Access to the project works would be from the existing cul-de-sac near the west side of the dam and created during the realignment of the old Highway 21. The cul-de-sac is approximately 130 feet west of the project works. Limited staging of equipment during project construction would occur on 0.5 acre of land, with most of the necessary equipment stored off-site.

While some grassy areas may be temporarily disturbed and soils slightly compacted by the movement of equipment and personnel during the construction of the proposed project, no long-term adverse effects to terrestrial resources are anticipated. The construction area would be relatively small, and would occur over an area that has been previously disturbed, due to changes in land use over time (e.g., sawmill, installation and subsequent removal of the former powerhouse). The dam is located in an area with a fair amount of development, including Highway 21, the Sparta Campus of Western Technical College, some residential development, and the Fort McCoy Military Reservation. As such, the project site is lacking in high quality habitat for wildlife. While there may be some noise associated with the ground-disturbing activities that could temporarily deter some species, any impacts would be minor and short-term.

While curly-leaf pondweed was found in Angelo Pond in 2006, all ground-disturbing activities are happening in the dry, away from the impoundment. Further, the water levels in the reservoir will not change and as such project operations would likely have no effect on any existing pondweed populations. The wetlands in the vicinity of the project are also located well outside of the construction zone and would not be otherwise affected by project operation due to the proposed run-of-river operating regime.

Karners rely primarily on the presence of wild lupine (Lupinus perennis), a perennial wildflower that prefers sandy areas in open or partially shaded landscapes. In Wisconsin, this habitat is typically dry, sandy openings, including openings in oak savannas, jack pine stands, and dune or sandplain communities. Other areas with wild lupine may include utility, or road rights-of-way, abandoned agricultural fields, and military training areas and bombing ranges (FWS, 2012b), as wild lupine responds well to occasional ground-disturbance. While these species are known to occur in Monroe County, it is unlikely that either species are present in the area of disturbance. Although the soils in the proposed area of disturbance include sands and sandy loams, the soils are poorly drained, and therefore, unsuitable for wild lupine. In addition, most of the construction area is bedrock, with little to no soil.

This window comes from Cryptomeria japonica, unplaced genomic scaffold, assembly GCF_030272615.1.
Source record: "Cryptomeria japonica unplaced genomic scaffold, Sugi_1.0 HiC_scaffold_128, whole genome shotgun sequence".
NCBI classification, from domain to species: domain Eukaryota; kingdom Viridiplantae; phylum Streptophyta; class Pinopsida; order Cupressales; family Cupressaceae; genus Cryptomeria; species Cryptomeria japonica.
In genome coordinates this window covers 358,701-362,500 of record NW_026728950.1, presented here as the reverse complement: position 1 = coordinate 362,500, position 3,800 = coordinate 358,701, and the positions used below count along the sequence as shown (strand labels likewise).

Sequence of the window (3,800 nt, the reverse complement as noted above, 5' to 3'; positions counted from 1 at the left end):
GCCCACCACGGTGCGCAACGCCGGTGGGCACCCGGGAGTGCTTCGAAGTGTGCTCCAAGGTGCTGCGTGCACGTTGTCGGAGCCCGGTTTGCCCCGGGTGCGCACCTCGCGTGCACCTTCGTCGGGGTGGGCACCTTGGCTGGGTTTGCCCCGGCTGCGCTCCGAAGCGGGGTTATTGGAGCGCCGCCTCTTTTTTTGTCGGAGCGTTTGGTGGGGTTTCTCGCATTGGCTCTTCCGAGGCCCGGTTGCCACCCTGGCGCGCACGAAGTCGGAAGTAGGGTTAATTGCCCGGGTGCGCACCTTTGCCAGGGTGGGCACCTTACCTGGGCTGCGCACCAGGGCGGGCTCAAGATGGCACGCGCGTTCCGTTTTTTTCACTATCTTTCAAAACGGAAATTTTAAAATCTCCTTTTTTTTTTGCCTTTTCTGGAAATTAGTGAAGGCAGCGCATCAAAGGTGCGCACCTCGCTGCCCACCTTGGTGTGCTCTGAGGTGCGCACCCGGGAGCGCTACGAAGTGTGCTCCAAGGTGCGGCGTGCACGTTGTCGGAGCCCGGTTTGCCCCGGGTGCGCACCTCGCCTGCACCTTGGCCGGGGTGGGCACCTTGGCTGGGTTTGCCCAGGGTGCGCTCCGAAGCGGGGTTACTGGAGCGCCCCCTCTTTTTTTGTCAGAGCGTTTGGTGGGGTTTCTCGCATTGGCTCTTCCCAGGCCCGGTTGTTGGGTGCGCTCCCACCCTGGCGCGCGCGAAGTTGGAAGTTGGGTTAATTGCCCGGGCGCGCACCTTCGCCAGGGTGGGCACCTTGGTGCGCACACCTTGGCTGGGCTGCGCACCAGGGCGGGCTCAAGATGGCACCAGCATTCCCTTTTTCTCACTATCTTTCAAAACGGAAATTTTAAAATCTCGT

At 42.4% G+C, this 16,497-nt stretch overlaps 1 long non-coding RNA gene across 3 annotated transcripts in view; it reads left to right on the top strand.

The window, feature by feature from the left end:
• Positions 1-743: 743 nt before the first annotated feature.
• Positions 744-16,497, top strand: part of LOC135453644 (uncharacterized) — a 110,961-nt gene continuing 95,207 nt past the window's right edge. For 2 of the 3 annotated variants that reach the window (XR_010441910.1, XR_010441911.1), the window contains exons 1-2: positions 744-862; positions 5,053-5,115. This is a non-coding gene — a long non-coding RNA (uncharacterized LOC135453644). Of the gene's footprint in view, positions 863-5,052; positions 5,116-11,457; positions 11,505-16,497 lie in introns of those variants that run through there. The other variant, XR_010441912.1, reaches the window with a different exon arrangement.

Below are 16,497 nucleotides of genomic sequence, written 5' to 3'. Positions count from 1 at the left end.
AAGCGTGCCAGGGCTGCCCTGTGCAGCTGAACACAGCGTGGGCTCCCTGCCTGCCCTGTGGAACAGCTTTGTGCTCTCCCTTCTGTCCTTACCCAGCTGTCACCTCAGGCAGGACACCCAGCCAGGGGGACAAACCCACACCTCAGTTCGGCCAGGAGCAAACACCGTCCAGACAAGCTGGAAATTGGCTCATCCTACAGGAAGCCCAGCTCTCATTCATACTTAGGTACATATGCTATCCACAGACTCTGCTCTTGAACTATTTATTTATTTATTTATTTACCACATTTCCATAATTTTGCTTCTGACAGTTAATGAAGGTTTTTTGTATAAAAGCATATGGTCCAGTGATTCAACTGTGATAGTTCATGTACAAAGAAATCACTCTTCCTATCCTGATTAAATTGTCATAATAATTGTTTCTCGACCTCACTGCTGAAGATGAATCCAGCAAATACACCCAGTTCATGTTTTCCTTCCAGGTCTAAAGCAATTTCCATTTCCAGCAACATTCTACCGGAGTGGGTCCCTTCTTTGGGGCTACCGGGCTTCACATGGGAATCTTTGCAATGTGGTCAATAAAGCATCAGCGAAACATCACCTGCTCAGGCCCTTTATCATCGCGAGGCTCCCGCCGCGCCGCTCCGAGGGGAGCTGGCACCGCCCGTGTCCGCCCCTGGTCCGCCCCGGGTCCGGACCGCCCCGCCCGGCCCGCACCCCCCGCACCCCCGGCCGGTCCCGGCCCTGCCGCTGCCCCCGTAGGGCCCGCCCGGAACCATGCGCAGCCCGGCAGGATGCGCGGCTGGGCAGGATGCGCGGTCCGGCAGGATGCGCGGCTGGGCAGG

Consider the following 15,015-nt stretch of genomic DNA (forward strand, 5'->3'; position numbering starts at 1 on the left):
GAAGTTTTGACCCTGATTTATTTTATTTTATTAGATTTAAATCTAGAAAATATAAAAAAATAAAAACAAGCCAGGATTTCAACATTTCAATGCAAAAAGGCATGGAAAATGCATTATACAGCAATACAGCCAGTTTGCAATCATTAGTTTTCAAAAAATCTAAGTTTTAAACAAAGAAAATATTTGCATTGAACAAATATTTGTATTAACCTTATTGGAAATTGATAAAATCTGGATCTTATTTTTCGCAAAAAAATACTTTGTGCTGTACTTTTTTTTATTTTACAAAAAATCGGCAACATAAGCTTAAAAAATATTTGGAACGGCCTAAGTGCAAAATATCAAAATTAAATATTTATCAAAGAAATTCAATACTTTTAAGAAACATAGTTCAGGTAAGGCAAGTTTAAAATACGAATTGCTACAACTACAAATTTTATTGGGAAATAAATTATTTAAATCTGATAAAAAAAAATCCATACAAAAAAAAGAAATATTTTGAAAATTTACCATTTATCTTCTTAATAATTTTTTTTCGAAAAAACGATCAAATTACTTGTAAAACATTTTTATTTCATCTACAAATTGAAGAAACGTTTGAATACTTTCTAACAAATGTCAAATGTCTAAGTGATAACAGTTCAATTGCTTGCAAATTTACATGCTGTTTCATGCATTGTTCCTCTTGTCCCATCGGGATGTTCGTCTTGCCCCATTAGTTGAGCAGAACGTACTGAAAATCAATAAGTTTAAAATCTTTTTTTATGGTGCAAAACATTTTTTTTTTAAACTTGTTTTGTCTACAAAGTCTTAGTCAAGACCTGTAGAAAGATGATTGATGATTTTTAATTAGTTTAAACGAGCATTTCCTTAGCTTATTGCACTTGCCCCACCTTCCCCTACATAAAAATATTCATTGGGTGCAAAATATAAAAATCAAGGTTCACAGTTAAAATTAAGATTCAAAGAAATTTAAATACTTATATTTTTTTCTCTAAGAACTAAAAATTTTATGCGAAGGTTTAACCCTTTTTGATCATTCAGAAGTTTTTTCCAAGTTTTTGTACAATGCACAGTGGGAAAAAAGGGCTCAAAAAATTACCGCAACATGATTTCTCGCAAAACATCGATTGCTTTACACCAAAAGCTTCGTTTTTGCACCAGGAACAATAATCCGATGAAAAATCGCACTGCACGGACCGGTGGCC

The algific talus slopes required by northern monkshood are rare communities with steep, fractured limestone slopes that retain ice throughout the growing season. These slopes support mountain maple (Acer spicatum), extensive beds of bulbet fern (Cystopteris bulbifera) and mosses (Wisconsin DNR, 2012b). The project area is not located on an algific talus slope, which are more common further west toward the Mississippi River, and in Grant County Wisconsin. The project area is relatively level, and, where vegetation exists, is mainly composed of grasses.

To summarize, because there are no Karners, northern monkshood, nor habitat for either species within the project area, project construction and operation would have no effect on these species.

3.3.4. Cultural Resources

Affected Environment

Area of Potential Effects

Under section 106 of the NHPA, the Commission must take into account whether any historic property within the project's APE could be affected by the issuance of a license. The APE is defined as the geographic area in which an undertaking may directly or indirectly cause alterations in the character or use of a historic property, if any such property exists. In this case, the APE for the project is the proposed project boundary.

Regional History

The earliest evidence of Native American occupation in Wisconsin dates to the Paleo-Indian period (10,000-8500 B.C.). Occupation continued through the Archaic (8,000-1,000 B.C.), Woodland (1000-300 B.C.), and Mississippian periods (A.D. 900-1600). Upon European contact, much of Wisconsin, including the project area, was occupied by the Ho-Chunk. Beginning in 1840, there were a series of forcible relocations throughout the state, which resulted in the Ho-Chunk being moved to lands west of the Mississippi River. The forcible relocations continued until 1875, at which time a majority of the remaining Ho-Chunk were relocated to Monroe and Jackson counties, Wisconsin.